Canada has the world's longest coastline, the second-largest land mass and an enviable abundance of fresh water. Thus, by definition, the consequences of atmospheric warming must hit Canada arguably more than for most countries that lack vast territory, immense coastlines and so much fresh water.
Put another way, this piece of geography called Canada is on the front lines of the global warming struggle - although you wouldn't realize it watching the federal government.
The effects of atmospheric warming on Canada are already apparent. Every sentient Canadian must have seen or heard about the disappearance of Arctic ice cover. You can argue that sunspots cause this phenomenon, or that this de-icing is normal, but you'd be with the fringe disbelievers in climate change.
In Alberta, the largest provincial per capita emitter of greenhouse gases, the government just announced a $25-million program to combat the mountain pine beetle. That insect has already ravaged British Columbia's pine forest. If trends continue, it will show up in Saskatchewan, the second-largest provincial per capita emitter.
The pine beetle is nothing new. It's struck before, but it was always killed off by the very cold winters made much rarer by atmospheric warming. There's been none of that kind in recent years, so the pine beetle has enjoyed immunity - and caused untold damage to ordinary people and their communities.
The glaciers in the Rockies, meanwhile, are shrinking. As they do, so will water flows across the Prairies, with consequences for farmers and cattlemen.
In Australia a decade ago, farmers and their lobbies were among the most insistent opponents of doing anything about climate change. Now, as their lands have dried out in what Australians call the Great Drought, they've become the most insistent for action. One day, perhaps, farmers will put two and two together and realize their lands are on the front lines.
Salmon has disappeared on the Pacific Coast, cod on the Atlantic one. No one knows precisely what led to their disappearance, but scientists have noted changed water temperatures that might have been a contributing factor.
Studies in Ontario and Saskatchewan have shown that lakes are freezing later and thawing earlier. Lower rainfall patterns change the rates at which water flows over hydro dams. Building projects in the North must be compressed because tundra remains frozen for shorter periods of time.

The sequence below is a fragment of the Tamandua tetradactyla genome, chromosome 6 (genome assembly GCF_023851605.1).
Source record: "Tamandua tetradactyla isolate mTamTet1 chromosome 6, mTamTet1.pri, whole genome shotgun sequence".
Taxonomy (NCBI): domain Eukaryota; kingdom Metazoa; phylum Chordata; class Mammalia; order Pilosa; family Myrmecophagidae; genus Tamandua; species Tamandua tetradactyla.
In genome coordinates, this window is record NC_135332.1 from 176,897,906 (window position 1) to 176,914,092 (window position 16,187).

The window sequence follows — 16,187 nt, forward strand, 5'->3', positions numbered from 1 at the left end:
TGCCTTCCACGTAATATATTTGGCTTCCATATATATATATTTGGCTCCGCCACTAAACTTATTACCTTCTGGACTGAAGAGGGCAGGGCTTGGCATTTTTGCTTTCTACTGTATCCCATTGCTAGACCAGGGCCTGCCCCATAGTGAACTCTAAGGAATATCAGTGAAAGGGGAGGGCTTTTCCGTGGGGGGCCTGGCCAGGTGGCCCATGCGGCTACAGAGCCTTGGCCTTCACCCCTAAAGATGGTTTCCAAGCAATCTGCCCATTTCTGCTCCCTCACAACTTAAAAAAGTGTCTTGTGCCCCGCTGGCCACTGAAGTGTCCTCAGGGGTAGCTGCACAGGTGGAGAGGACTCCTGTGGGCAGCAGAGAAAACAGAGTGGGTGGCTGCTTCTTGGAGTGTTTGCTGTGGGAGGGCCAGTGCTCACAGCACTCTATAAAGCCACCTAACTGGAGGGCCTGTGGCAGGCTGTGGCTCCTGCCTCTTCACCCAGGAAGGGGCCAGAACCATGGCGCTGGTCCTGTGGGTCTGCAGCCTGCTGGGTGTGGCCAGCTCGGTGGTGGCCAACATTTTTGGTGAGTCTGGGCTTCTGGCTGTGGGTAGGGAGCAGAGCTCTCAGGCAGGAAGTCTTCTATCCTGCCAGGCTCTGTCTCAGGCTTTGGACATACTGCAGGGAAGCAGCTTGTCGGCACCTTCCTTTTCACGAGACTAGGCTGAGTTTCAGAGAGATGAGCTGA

These are examples of how Canada's geography is being affected by climate change. These effects will intensify over time because warming, by definition, occurs slowly.
A while back (John Baird was still environment minister), the Harper government asked scientists to study adapting to climate change. Dozens of them produced a volume for just about every province, offering a fascinating look at what's happened, geographically speaking, and what plausibly might happen.
Predictably, the government made the material available online on a Friday afternoon with almost no publicity. Predictably, because then, as now, the government wants to draw as little attention to climate change as possible and to do as little as it can get away with in comparison to other advanced industrial countries.
This is why Canada's eventual reduction target - not the one in the window at the Copenhagen conference - will be the most modest in the industrial world and why the Canadian public investments in green changes were the lowest in the recent stimulus packages worldwide.
Canada has challenges in confronting emissions that many comparable countries do not. It's colder and bigger and, before the recession, enjoyed economic and population growth that eclipsed that of other countries (except the United States).
Provinces control natural resources, and that makes national policy difficult. Canada is a big fossil-fuel producer, with an abundance of two of the most polluting fuels: coal and tar sands petroleum. Politically, there remain quite a few climate-change deniers (including in so-called serious newspapers) that cluster disproportionately among Conservative supporters.
Canada, therefore, is conflicted. Its geography will be affected by atmospheric changes, but that same geography produces fossil fuels that make people rich and drive the economy. Canadians tell pollsters they want "action," but not if it unduly causes them to alter their behaviour or costs them anything. They want Canada to enjoy a stellar international reputation, but they don't seem too upset that, in the climate-change business, Canada has a horrible reputation that the Harper government isn't going to change.